Adom: Idiot Savant

Idiot Savant
Storm Music
Available as import

It’s not particularly unusual or odd when a British group records an album in the US. In fact, most prominent UK acts inevitably wind up recording their third or fourth record in sunny Los Angeles. Everyone from Travis to, most recently, Radiohead has made the trip. But how many American groups venture to England to record an album — let alone their debut? Not many, yet this is precisely what Adom has done. These four Atlanta natives actually picked up and moved to Manchester to record their first full-length, Idiot Savant. The story goes that Adom formed in the Highlands district of Atlanta in 2001 and had begun attracting major label attention almost immediately following their first live appearance, but rather than join the Dreamworks or Sony roster, Adom signed a contract with Manchester-based upstart, Storm Music. Apparently, the label reps had been so impressed with their demo, they flew all the way from the UK to recruit the band. Not only that, but they managed to convince Adom to pick up and move to England, a gamble that rested on the educated guess that their decidedly British sound would earn them notice faster overseas than Stateside.

Needless to say, I was intrigued. Here was a band so committed to their music and career that they were willing to uproot themselves entirely in pursuit of success. But I admit I had my doubts that their strategy would pay off. The two songs posted to their official site, “Green” and the first single, “Down”, did not bode particularly well — both shared a disconcerting similarity to Coldplay, drowning in saccharine-sweet banalities. While I continued to keep tabs on them, my anticipation for the full-length had definitely diminished.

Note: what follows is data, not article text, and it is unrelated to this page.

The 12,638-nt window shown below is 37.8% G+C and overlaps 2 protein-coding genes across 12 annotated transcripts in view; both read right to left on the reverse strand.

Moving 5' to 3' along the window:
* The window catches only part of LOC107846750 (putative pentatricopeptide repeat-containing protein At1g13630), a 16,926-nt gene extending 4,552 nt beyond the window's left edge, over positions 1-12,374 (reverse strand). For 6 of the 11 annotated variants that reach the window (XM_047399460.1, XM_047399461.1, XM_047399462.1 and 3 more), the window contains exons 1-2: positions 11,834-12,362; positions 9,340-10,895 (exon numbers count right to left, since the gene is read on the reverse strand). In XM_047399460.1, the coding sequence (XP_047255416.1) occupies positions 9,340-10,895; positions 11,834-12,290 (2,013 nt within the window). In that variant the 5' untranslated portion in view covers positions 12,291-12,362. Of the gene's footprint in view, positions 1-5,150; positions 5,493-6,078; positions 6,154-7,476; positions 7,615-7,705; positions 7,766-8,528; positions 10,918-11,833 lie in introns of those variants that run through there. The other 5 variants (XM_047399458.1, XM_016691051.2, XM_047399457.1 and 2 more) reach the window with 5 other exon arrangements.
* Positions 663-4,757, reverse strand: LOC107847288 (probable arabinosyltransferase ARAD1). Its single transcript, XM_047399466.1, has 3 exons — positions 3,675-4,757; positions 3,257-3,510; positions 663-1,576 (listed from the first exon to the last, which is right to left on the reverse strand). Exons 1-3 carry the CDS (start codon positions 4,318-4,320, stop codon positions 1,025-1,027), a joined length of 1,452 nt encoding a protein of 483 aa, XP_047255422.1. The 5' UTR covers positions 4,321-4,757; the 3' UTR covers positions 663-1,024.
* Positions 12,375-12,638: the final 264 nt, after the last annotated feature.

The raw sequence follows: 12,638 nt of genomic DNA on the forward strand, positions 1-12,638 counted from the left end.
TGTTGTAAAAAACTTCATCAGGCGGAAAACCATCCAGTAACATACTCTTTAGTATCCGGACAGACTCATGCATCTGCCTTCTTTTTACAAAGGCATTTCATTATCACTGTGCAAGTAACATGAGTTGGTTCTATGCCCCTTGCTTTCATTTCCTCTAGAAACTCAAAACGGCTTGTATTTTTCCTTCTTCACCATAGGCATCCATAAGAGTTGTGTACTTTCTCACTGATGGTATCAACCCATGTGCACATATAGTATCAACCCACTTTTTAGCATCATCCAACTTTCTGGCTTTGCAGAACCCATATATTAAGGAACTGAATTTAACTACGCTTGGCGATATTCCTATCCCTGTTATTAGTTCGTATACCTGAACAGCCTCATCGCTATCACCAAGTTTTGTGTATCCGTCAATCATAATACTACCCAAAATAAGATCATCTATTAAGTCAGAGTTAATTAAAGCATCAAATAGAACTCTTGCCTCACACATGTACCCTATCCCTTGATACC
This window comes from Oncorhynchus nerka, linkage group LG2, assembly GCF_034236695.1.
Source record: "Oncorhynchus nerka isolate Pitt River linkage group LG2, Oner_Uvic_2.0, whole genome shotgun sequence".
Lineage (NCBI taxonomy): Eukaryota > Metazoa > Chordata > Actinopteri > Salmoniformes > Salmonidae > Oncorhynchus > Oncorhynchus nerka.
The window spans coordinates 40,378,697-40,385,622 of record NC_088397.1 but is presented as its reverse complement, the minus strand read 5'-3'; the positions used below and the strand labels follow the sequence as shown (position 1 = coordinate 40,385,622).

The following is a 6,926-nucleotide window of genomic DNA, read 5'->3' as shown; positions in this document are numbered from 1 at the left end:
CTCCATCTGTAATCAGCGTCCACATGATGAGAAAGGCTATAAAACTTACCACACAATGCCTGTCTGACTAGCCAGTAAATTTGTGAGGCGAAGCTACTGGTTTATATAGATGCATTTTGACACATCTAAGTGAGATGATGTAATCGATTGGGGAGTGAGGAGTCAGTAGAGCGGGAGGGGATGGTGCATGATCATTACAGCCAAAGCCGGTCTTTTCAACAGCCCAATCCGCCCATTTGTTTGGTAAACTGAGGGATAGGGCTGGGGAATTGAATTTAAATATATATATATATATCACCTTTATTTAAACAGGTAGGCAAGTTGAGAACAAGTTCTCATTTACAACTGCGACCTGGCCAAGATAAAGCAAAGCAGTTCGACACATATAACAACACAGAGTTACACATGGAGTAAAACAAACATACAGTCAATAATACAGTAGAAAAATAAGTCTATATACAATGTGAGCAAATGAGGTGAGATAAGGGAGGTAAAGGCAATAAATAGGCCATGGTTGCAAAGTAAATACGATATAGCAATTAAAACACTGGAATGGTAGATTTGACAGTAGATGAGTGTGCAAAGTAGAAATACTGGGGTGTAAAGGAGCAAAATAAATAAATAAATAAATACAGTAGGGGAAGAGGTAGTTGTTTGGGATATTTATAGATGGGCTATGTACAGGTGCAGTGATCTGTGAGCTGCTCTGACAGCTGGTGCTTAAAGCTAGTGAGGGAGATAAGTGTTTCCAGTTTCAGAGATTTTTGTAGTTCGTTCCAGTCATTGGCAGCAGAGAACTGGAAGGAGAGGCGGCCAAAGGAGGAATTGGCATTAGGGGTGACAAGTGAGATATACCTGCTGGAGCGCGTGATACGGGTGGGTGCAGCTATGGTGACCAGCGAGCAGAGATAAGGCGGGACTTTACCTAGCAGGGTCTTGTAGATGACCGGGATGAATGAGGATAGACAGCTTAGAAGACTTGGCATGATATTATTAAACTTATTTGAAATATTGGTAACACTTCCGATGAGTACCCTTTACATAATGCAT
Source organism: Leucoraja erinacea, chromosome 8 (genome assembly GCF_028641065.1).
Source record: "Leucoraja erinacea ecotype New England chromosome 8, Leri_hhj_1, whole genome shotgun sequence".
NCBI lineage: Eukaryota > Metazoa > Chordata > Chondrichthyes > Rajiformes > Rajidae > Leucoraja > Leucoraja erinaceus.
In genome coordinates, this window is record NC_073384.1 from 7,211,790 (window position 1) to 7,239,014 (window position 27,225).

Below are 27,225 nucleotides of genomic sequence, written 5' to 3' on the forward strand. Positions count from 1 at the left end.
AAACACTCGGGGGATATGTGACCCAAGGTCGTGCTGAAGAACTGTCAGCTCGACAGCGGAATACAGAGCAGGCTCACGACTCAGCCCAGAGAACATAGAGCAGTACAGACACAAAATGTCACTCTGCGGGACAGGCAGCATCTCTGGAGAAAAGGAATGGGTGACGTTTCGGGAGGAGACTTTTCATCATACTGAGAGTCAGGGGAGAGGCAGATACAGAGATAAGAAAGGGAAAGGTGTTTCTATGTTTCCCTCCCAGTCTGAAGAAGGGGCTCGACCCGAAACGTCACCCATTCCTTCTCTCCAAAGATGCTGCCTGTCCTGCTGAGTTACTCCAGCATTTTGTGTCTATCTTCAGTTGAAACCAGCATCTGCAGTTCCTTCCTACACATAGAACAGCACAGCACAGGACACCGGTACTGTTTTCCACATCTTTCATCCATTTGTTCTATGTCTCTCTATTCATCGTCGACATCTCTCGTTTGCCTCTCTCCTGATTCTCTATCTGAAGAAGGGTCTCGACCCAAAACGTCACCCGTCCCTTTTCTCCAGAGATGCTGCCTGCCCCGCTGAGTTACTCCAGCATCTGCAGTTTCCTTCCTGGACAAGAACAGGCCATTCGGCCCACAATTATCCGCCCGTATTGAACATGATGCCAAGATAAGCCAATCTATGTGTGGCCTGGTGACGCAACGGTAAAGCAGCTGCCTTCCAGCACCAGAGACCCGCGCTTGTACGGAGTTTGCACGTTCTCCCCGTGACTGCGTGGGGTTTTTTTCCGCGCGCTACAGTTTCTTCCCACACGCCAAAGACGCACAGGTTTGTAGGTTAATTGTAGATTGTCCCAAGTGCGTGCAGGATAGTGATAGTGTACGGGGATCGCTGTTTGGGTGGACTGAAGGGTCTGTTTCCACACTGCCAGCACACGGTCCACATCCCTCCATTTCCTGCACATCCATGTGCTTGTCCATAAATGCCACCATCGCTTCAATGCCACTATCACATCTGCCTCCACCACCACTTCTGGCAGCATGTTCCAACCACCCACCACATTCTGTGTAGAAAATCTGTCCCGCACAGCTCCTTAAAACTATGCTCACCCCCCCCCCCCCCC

So imagine my surprise upon hearing the first track from Idiot Savant, “God’s Busy in the Back Room”. Serpentine guitar lines slither and collide as vocalist Conal Byrne gasps for air. The production is thick and dense, in sharp contrast to the soft, porous sound of bands like Coldplay or Travis. In the space of four minutes, Adom work up a tension never even hinted at by the songs on their web page. As the song segues into feverish crescendos of “Plastic” and continues into the new wave-informed pop of “A Cut Cocoon”, it becomes apparent that this band is far more ambitious than nearly anyone could have guessed. The rhythmic drumming and staccato bass lines suggest U2 circa Achtung, Baby, the layered production Sigur Ros, the crunching guitars Bends-era Radiohead. But unlike bands like Muse or the Music, who are still trapped in the shadows of their very obvious influences, Adom have managed to reinterpret the familiar and set it down anew. Their shining moment comes with “Concrete Beach”. Starting with an icy, trip-hop backdrop, the song abruptly switches gears halfway through, morphing into a furious cacophony of guitars and stampeding drum rolls.

Of course, as with most first offerings, Idiot Savant is not without its failings. Byrne has a tendency to over-enunciate, making it hard to ignore ham-fisted lines like, “God’s busy in the back room / He’s got the muscles / He’s got the tattoos” or “Keep the Band-Aids cheap / Cause she’s cut real, real deep”. Lyrics like that nearly sink a couple of the songs. Additionally, Adom sometimes sound like they’re a bit behind the curve. The template the band is working with is a bit outmoded, having peaked about five to seven years ago when ambitious, proggy pop records like OK Computer and This Is My Truth, Tell Me Yours ruled the UK charts. The late arrival doesn’t invalidate Adom’s achievements, but it does make one wonder if the music has any relevance in 2003.

These criticisms aside, Idiot Savant is still a laudable effort, one whose woozy ambience hints at even greater things on the horizon. Although the album is only available in England at this time, that situation should change in the coming months, when Idiot Savant is released domestically. In the meantime, let’s hope this moving-to-England thing doesn’t become a trend. It’s bad enough that most of today’s best acts come from the UK. Do they have to steal our homegrown talent now too?